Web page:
As Provost Rosowsky has stated, at its root IBB is about promoting academic excellence. The decisions about how to allocate scarce resources are never easy, but if we are to collectively be serious about advancing academic quality, IBB is a powerful tool that will allow us to focus investments in the most strategic areas. IBB is not simply a different way of accounting for what we do; its power lies in changing how we invest our scarce resources to improve the quality of our programs for the benefit of our students. Our board is confident that IBB puts us on the right path.
Five years ago, the University of Vermont Foundation was established with the objective of increasing philanthropic support to advance the academic mission of UVM. Under the guidance of Eugene Kalkin, John Hilton, and the rest of the Foundation board, the results have been amazing. We are most fortunate to have Rich Bundy at the helm; he has built an outstanding institution that has the capacity to truly transform the University in coming years. Rich will share more details in a moment, but recent gifts to the University from just two families, the Larners and the Grossmans, total approximately $50 million. These gifts will be transformational for two of our colleges, and I want to personally thank both families for their commitment to the advancement of academic quality at UVM.
Donors give when they believe in an institution and its ability to make a difference in the world, when they believe in the mission and leadership. In President Sullivan and Provost Rosowsky, we are incredibly fortunate to have two passionate, dedicated, and effective leaders to present to our prospective donors. From the two of them to all of our deans and all of our faculty, success in fundraising is really about donors believing in you. The more committed we are as an institution to the pursuit of academic excellence, the more we will find donors who are inspired to help us move mountains. Funding from tuition and a state appropriation that is persistently declining in real terms will never cover the costs of what we hope to achieve. Over time, the UVM Foundation will play an increasingly important role in funding our aspirations and protecting us from evolutionary threats.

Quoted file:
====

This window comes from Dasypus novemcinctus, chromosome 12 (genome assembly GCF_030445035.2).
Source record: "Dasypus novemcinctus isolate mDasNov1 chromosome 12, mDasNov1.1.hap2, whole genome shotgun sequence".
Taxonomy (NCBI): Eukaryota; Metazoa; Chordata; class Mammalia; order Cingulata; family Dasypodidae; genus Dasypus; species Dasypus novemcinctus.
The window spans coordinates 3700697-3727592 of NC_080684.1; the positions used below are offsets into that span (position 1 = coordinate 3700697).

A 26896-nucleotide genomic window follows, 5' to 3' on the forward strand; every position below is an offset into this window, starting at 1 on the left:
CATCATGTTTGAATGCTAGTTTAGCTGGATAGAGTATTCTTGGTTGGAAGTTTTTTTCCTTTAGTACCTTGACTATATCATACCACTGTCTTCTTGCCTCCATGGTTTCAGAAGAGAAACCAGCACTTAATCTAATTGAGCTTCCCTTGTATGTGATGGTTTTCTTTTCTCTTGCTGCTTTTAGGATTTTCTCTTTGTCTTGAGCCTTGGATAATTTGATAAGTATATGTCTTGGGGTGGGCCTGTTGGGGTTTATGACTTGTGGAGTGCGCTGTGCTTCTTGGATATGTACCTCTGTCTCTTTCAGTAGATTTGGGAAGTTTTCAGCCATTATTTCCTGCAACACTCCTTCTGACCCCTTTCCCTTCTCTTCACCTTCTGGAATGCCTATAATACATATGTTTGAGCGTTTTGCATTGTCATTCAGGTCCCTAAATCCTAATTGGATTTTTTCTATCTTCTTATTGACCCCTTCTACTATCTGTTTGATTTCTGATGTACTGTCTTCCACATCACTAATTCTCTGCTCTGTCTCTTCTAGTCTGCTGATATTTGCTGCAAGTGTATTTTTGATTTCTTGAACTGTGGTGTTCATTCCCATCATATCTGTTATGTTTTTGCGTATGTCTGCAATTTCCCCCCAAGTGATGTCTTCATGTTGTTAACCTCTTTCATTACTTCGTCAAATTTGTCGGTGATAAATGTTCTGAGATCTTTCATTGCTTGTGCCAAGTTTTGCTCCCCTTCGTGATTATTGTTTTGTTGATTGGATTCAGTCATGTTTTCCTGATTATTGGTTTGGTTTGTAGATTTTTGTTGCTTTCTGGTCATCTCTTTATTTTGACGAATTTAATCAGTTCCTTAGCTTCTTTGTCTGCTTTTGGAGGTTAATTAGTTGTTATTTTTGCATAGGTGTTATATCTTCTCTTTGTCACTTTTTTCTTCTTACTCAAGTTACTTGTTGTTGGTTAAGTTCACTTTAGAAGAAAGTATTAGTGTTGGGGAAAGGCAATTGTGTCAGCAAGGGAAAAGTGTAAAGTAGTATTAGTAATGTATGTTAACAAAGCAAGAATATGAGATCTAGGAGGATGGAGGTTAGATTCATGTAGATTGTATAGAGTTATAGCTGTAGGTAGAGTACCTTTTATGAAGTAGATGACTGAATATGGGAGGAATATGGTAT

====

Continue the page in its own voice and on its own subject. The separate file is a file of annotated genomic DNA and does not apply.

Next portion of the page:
One more point on the Foundation. We have an endowment that will hopefully soon reach the half billion dollar mark. As you know, these are funds that have been donated to the University over generations, along with accumulated investment gains. I believe that this board has, over many years, provided effective stewardship of these funds, as evidenced by solid relative returns as compared to peer endowments. It is essential that we continue this effective stewardship if we are to secure and maintain the trust of donors.
Let me finish with a very warm welcome to our three newest trustees, for whom this is their first official full board meeting. Their bios are on the trustee website, so I will not review their backgrounds, but we are thrilled to be joined by Soraiya Thura, Briar Alpert, and David Aronoff.
Enjoy the weekend, as we celebrate our 215th commencement. Thank all of you for everything you do for the University of Vermont.
This concludes my chair’s report.
Last modified October 21 2016 02:54 PM